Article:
Just as well I'm leaving
Melbourne really isn't the charming place to start over with a clean slate as I thought she would be. Not that I've accumulated too much snow on my slate to need cleaning, but the idea of starting life in a city totally unfamiliar was initially appealing and, I'm shameless to say, quite adventurous. Six months have passed since the move to Melbourne and the transient sense of excitement in the beginning has quickly been replaced by ruts of daily routines.
It's not that Melbourne fail to accommodate the life I was expecting when I first set foot here. You felt like a wide-eyed tourist in the first two months, but as soon as you make a new city your home, the charm that fills a tourist's holiday disappears and you quickly give up the artist's stroll for the express line, aimless people-watching for break-time gym programs slotted in between ferocious 24-hour rotating shifts. Instead of adventures, Melbourne threw me the exact same things I abandoned in the old life - only on a larger scale. So you start to long for adventures in some distant land across the seas.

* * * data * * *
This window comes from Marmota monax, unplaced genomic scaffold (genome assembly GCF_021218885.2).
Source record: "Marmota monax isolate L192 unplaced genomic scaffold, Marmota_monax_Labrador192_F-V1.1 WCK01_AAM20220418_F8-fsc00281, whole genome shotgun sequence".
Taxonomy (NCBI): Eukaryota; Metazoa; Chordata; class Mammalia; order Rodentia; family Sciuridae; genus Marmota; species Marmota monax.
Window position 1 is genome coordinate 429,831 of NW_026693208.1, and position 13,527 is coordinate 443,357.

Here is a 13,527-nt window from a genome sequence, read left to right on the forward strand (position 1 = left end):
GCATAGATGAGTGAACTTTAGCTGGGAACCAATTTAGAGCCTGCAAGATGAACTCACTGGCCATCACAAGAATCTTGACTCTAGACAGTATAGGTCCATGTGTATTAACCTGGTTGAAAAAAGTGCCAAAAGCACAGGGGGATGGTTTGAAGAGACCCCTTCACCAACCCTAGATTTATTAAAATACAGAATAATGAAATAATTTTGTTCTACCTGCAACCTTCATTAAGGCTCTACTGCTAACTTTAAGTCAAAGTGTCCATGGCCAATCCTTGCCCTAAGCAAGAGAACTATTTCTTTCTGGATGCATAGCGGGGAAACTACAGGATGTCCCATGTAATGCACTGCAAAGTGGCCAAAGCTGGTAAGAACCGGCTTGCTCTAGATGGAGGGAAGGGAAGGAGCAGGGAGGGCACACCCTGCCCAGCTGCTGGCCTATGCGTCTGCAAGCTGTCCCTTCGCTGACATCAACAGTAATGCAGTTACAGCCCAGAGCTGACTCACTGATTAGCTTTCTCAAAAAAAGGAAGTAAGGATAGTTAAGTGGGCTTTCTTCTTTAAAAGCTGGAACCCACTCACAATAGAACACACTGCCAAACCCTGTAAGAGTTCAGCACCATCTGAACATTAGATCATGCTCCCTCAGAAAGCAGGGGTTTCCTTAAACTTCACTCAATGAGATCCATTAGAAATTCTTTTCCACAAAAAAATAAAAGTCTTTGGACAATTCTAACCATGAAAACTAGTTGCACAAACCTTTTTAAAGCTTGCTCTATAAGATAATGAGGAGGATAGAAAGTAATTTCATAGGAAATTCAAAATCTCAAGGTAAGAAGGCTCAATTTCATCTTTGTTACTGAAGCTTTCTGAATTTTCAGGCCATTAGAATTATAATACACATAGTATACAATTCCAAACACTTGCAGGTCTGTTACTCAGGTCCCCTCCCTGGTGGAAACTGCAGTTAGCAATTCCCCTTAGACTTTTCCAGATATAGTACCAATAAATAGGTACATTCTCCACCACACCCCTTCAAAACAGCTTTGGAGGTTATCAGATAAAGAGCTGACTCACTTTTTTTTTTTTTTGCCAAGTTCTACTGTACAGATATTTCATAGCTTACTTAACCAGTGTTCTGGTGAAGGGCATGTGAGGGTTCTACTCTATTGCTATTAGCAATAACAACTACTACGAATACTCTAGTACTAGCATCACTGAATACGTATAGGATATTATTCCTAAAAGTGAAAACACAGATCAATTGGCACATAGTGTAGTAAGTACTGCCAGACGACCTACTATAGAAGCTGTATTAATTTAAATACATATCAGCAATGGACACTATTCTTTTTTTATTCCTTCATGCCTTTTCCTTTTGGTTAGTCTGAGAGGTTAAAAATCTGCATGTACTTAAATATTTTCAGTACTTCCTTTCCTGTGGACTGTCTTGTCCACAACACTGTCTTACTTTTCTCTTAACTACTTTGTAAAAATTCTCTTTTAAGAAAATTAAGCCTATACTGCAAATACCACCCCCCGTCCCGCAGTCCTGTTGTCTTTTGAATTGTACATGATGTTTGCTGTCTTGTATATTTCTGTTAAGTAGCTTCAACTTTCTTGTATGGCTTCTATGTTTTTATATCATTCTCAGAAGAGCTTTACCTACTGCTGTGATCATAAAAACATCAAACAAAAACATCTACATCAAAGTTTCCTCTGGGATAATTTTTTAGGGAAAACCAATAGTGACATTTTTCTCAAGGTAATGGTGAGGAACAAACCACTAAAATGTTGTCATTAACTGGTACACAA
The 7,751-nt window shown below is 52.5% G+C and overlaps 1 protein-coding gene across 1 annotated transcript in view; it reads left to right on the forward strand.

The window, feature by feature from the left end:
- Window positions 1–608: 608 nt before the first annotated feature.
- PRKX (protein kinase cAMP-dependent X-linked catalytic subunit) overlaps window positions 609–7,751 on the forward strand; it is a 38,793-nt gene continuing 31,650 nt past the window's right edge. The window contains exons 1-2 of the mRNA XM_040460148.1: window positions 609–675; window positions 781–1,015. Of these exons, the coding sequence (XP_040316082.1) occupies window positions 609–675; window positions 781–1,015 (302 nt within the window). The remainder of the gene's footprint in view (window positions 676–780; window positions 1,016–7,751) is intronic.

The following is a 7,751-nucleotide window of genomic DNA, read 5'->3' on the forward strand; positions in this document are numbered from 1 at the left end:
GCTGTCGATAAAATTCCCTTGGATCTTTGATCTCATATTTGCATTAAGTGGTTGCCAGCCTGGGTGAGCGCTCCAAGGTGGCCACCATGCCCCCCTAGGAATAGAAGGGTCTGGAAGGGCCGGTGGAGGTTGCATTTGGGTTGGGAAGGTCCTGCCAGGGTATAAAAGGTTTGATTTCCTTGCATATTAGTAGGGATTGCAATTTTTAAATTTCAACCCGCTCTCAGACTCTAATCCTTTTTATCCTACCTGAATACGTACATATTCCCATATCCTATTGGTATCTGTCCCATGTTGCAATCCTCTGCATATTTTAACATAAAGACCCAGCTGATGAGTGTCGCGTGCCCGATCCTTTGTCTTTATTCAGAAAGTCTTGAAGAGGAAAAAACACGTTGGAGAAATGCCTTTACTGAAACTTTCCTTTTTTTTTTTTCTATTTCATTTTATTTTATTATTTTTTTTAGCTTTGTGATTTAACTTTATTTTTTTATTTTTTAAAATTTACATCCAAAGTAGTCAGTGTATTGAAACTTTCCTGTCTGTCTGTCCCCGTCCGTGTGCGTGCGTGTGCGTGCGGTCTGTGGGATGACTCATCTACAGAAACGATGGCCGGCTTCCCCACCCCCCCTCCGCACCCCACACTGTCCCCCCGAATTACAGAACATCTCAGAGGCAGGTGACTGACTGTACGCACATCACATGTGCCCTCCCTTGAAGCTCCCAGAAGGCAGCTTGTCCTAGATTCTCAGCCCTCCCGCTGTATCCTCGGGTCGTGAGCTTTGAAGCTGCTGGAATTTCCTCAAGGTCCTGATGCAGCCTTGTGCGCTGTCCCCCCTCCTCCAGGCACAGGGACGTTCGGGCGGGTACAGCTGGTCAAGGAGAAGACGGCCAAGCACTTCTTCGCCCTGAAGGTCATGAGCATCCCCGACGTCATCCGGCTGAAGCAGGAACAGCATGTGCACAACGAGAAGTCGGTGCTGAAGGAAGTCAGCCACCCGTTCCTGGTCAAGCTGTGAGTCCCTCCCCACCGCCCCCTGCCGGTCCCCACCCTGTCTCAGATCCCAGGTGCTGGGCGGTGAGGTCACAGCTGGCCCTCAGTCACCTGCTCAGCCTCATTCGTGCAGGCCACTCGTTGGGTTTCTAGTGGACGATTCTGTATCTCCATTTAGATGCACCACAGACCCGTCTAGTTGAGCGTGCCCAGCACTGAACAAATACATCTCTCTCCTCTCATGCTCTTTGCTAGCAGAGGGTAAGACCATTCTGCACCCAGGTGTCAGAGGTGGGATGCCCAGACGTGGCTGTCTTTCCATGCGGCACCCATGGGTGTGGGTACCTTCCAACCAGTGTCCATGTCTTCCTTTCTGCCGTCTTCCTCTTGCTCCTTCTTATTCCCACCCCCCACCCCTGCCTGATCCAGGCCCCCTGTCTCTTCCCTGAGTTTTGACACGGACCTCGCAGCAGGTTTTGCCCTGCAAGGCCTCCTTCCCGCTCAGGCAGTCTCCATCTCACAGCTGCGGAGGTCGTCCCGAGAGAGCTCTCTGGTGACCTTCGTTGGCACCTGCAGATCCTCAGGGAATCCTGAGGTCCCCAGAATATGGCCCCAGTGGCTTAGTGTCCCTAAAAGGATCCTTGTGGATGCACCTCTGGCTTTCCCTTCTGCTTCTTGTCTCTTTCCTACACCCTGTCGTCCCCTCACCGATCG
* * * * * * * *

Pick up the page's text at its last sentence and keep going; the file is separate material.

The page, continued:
Though it happened quickly, it didn't happen by accident. I believe somewhere along the way I gave Melbourne permission to slip the hamster wheel under my feet. More than ever, this is the time when I find myself relating to Hans Christian Andersen the most as he wrote in 1840, "It's just as well I'm leaving; my soul is unwell."
But where? It's one thing to entertain the thought of running off to some remote corner of the world on a moment's whim, and quite another to actually take leave from your daily cares and stand under the giant flapping schedule board in a train station picking a destination. And then there is the piled-up bills on the desk and the distant but distinct voices of well-meaning friends and parents who beg you not to throw away your senses for something so illusive and selfish. Deep down you fear that they might just be right. After all you can't even put a name to this unreasonable urge to "take it to the winds."
It's just as well I'm leaving; my soul is unwell. The desire to run off will not quit until the wayfarer recognizes his signpost and heads down the path that nurse his ache of standing still.
The sole cause of man's unhappiness is that he does not know how to stay quietly in his room.
- Blaise Pascal